Newswise — As rapidly disorienting as the health care system seemingly gets with each passing hour, there are still moments for clinicians to pause and ponder the how and why of their execution of their professional responsibilities, and to ask questions and get a firmer footing on complex cases and issues.
That’s the upshot of the latest edition of a book co-authored by Amy Haddad, PhD, the Dr. C.C. and Mabel L. Criss Endowed Chair in the Health Sciences and the immediate past Director of Creighton University’s Center for Health Policy and Ethics. The third edition of Case Studies in Pharmacy Ethics (Oxford UP, 2017) takes on new questions arising out of the continuing evolution of health care delivery and explores the broad range of ethical issues that pharmacists encounter in practice.
The text uses cases to examine such issues as health insurance, assisted suicide, and opioid abuse that routinely make national headlines. In the nine years since the second edition was published, Haddad said much has changed to give providers pause, especially in pharmacy, where drug distribution and questions of equitable distribution of drug resources within institutions or managed care organizations have regularly arisen.
“Pharmacists are the medication experts on the health care team. Pharmacists provide medication therapy management so that patients get the best benefits from their medications,” said Haddad, who co-authored the book with Robert M. Veatch, PhD, at the Kennedy Institute of Ethics at Georgetown University, and E.J. Last, PharmD, JD, a pharmacy clinician and hospital ethics consultant. “Like other health professions, pharmacists are legally and morally accountable for their actions. Pharmacists sit at a very critical place in the delivery of health care. In the context of the law, a prescriber — a physician or nurse practitioner with prescribing privileges — is a learned intermediary. So, when it comes to someone who can serve as a mediator between the business-savvy of a drug companies, the prescriber and patient, the pharmacist is the last line of ensuring the that medication-related problems are identified, prevented and resolved."
The skyrocketing cost of new drugs has been compounded by the sudden hike in the price of some extant drugs, best documented by the spike in cost for the EpiPen, an epinephrine autoinjector used to counter anaphylaxis.
In cases of new and established drugs, Haddad said pharmacists can educate themselves and, in turn, the public, about what’s happening in the pharmaceutical industry and work to direct patients to similar drugs that can work just as effectively as the more expensive alternatives.
Haddad said the book also tries to situate pharmacists in the world of direct-to-consumer advertising, standard fare on most broadcast television these days
“At the end of the day, the public is encouraged to ask for newer, higher priced drugs,” Haddad said. “Direct-to-consumer advertising works. However, patients, and sometimes prescribers, are not aware of what the newest drug product costs. This is where a pharmacist can intervene in the the process, ask some questions and make sure that changes in the drug therapy are based on the best facts available, not just advertising.”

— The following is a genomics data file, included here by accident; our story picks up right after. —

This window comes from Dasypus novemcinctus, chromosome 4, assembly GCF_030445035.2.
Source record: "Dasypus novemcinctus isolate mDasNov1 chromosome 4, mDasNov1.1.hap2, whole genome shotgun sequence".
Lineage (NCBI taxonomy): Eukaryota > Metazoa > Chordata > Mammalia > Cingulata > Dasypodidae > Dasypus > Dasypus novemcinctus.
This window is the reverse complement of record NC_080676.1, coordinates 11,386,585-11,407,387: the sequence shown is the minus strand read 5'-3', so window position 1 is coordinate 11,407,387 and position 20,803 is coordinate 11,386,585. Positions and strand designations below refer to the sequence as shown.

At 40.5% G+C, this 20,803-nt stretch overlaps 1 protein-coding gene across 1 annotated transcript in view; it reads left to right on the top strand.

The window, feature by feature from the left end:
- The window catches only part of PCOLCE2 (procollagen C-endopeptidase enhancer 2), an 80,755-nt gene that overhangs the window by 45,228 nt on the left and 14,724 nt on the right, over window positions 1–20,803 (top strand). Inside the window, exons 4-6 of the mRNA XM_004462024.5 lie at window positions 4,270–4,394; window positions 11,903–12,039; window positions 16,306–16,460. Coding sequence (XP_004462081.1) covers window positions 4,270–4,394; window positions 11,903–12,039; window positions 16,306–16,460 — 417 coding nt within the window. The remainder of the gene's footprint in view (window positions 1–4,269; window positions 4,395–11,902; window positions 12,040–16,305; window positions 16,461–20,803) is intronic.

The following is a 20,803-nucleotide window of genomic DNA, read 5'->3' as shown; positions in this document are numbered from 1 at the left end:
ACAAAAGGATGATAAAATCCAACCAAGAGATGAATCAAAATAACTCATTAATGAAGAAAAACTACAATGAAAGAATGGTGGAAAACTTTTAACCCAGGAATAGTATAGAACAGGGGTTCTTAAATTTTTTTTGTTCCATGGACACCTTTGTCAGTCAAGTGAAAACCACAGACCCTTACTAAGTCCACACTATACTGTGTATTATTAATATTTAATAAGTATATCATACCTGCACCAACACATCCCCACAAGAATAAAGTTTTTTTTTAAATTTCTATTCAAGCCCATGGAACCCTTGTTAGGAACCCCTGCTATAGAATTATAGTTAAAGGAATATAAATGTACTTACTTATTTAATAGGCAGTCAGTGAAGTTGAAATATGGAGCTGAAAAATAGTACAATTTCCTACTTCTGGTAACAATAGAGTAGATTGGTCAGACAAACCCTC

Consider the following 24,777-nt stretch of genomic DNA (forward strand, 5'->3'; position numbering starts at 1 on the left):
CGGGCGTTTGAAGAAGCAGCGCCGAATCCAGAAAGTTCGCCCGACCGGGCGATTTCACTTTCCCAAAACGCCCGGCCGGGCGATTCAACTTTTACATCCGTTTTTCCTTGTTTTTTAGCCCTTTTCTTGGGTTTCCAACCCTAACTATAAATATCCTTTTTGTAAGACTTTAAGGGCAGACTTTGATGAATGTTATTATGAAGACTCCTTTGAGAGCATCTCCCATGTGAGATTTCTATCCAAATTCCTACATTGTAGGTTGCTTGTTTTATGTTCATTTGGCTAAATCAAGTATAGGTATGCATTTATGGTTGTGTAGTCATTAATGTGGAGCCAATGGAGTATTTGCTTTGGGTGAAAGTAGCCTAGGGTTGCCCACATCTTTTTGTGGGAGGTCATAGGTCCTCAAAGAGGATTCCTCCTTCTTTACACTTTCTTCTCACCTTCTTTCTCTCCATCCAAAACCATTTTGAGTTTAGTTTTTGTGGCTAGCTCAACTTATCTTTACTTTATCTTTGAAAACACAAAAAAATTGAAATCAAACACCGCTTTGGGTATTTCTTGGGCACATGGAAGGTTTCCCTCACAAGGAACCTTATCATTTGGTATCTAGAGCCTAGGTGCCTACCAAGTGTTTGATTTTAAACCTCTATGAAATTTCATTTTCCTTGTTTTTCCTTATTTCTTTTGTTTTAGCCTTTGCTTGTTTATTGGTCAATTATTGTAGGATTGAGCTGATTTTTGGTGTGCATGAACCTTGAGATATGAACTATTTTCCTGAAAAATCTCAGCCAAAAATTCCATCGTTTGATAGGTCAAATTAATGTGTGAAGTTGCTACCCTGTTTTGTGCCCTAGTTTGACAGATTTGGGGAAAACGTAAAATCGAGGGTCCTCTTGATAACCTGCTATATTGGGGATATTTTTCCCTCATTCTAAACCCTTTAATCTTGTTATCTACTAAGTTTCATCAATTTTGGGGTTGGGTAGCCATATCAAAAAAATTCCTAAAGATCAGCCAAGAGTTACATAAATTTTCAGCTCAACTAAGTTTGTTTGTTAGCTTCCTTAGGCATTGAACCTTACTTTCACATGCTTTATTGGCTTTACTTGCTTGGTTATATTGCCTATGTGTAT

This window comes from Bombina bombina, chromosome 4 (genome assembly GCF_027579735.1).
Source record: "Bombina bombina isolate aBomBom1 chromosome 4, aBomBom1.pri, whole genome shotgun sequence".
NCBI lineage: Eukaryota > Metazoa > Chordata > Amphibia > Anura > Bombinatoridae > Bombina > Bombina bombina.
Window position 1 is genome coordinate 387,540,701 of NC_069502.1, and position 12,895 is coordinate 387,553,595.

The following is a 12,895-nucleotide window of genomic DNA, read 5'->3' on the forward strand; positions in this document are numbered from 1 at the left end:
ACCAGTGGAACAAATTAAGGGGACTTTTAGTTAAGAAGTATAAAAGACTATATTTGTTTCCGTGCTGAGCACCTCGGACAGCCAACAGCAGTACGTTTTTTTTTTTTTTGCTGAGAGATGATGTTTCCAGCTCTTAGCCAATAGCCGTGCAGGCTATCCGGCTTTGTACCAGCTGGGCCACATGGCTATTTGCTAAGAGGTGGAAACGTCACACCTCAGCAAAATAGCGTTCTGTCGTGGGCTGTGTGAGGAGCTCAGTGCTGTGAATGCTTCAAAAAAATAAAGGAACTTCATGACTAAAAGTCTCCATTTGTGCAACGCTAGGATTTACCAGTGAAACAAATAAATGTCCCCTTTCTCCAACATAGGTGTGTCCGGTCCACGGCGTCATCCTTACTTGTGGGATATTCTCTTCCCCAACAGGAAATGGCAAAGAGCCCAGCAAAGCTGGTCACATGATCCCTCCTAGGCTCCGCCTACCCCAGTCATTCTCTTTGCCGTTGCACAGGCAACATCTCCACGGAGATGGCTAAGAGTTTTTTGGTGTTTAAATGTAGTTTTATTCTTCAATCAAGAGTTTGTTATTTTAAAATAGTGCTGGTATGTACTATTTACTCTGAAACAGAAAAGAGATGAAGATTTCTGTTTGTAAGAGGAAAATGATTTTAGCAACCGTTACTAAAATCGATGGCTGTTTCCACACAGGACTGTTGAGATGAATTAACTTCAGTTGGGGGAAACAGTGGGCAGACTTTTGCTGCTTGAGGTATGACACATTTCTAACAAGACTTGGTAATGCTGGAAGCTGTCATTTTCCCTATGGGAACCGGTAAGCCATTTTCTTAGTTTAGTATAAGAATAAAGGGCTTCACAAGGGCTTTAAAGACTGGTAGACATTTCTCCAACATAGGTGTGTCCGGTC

When the second edition of the book was published in 2008, the Affordable Care Act was not yet written, much less being debated. A decade on, the ACA has been implemented and fought over and a rival measure, the American Health Care Act, has passed the U.S. House of Representatives and is now being scrutinized in the Senate.
A set of case studies in the book explores the ACA’s workings and its potential gaps, focusing on the confluence of justice and health care.
“When you talk ethics in health care, health professionals sometimes react by stating that they do not have time for a philosophical debate,” Haddad said. “We’re not trying to be overly philosophical. Yet, the ethical issues that pharmacists face are complex and deserve some time and attention to get to the heart of the problems that exist at the individual, institutional and societal level. You have to have some self-awareness and ethical tools to apply to practice, to be able to act with any confidence. We hope the book provides such tools and case-based questions at the level of value decisions, ethical decisions and clinical decisions.”
As Creighton moves into a collaborative care model in its health science education, Haddad is also hoping to see a more interprofessional ethical decision-making. Trained as a nurse, Haddad said she’s brought that sensibility to her work across the professions, and she’s also come to realize that all health care professionals, hopefully, start from the ethical position of caring for the patient.
“We all bring different perspectives and expertise to the clinical setting, but the main thing is that everyone cares for the patient,” she said. “That’s what the book is bringing to the conversation. It’s asking that everyone — physician, nurse, pharmacist, dentist, occupational therapist and physical therapist — take that moment to stop, pause, breathe, and to think critically about questions of ethics together.”